Movie Trailers – old and new


For mine, one of the more interesting trends in films over the decades isn’t anything to do with the films themselves, but the trailers used to advertise and promote the film and how they’ve changed over the years.

The first era of the movie trailer lasted roughly from the 1930s to the mid-1960s where virtually all the ones I’ve seen seemed to be done in the tone one imagined how a salesman at an old-time carnival would’ve tried to lure people into a freak show  – full of breathless energy and bombast, lots of emphasis on the stars, lots of adjectives in big font appearing, not much conveyance of the tone (let alone plot) of the film (this trailer for ‘Rebel Without a Cause’ being a good example). As a general rule, these types of trailers haven’t aged well and to be honest, it’s hard to envisage how people were enticed by such lured trailers back then.

As reflective in the change in culture and increasing experimentation of mainstream Hollywood in that era, in the 1970s there were examples of movie trailers that were highly unusual. Take for example this trailer for the 1972 film ‘What’s Up Doc?’ which hardly shows any of the film and relies mainly on director Peter Bogdanovich and his stars goofing around on the set. It’s inconceivable to think of a major film being given such a trailer today.

The main change that one notices in movie trailers is that – while many of them are still quite conventional – they are done in a more mature manner and treat the audience like adults, whereas 1930s-1960s trailers treated the audience like kids.

Then, from the 1980s to today we have seen the trailer become taken far more seriously. They are far more slicker than trailers of previous eras are and often give a general idea of the plot (too much in fact it’s been argued) and tone of the film better. Clearly the studios take them far more seriously than they used to.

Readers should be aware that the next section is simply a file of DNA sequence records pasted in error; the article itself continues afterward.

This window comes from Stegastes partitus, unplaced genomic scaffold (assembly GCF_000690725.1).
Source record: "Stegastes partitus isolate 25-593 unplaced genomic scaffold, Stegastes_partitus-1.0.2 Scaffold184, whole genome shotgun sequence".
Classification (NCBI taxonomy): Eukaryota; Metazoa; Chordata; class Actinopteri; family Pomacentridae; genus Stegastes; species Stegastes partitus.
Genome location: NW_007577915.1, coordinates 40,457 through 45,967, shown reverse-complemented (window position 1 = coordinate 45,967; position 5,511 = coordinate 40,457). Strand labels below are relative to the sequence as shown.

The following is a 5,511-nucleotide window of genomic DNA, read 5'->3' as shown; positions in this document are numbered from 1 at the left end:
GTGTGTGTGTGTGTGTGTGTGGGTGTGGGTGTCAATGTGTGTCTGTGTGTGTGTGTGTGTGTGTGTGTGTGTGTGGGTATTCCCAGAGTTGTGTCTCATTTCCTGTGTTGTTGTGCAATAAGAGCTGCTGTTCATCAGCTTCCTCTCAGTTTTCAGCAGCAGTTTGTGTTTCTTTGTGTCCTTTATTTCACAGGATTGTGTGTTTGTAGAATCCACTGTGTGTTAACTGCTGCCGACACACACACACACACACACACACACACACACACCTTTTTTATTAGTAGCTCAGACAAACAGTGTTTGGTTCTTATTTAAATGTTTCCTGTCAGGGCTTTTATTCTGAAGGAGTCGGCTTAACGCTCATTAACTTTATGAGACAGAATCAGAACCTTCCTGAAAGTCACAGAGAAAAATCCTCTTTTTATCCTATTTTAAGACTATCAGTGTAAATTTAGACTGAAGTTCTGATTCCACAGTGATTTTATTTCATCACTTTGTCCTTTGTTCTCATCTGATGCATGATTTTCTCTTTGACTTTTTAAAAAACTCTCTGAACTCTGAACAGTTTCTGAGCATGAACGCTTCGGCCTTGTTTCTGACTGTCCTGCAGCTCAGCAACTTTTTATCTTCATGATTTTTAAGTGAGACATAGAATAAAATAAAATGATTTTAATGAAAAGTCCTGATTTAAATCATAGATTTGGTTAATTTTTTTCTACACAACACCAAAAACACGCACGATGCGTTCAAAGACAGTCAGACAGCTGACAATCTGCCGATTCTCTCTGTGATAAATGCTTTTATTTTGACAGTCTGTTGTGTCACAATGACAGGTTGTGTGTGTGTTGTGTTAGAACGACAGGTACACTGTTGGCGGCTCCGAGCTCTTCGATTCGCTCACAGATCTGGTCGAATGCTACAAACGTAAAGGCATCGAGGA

But despite that, I find watching trailers an often tedious experience now (especially for blockbuster mainstream films) as they seem all done in the same way, even down to the same rhythms. They usually start off slowly, then get more and more frenetic and hyped up (with the obligatory bombastic background music), reaching a crescendo by the end (and the obligatory one-liner from one of the film’s stars) (the Captain America trailer is a good example).

For all the technical expertise that is now on display in movie trailers, they feel so heavy-handed and obvious it feels like a hyped-up version of what we used to see in the 1950s and we’re being treated like children again. Hopefully there’s a change in mindset and some inventiveness comes back into movie trailers in the near future.

But then again, it’s all a subjective thing. In many ways this movie trailer  has all the aspects of a movie trailer I dislike but  I absolutely love it.

Is there any movie trailers – good or bad – that stand out for you?


6 responses »

  1. As I’ve said here before, I avoid watching trailers whenever possible (Ebert has mentioned that Siskel used to leave the theater when they were playing, I should do that, too). For example, this weekend I saw an extended trailer for Dream House that seems to give away the entire plot.

  2. (the Captain America trailer is a good example)

    Well, Captain America is a very conventional movie.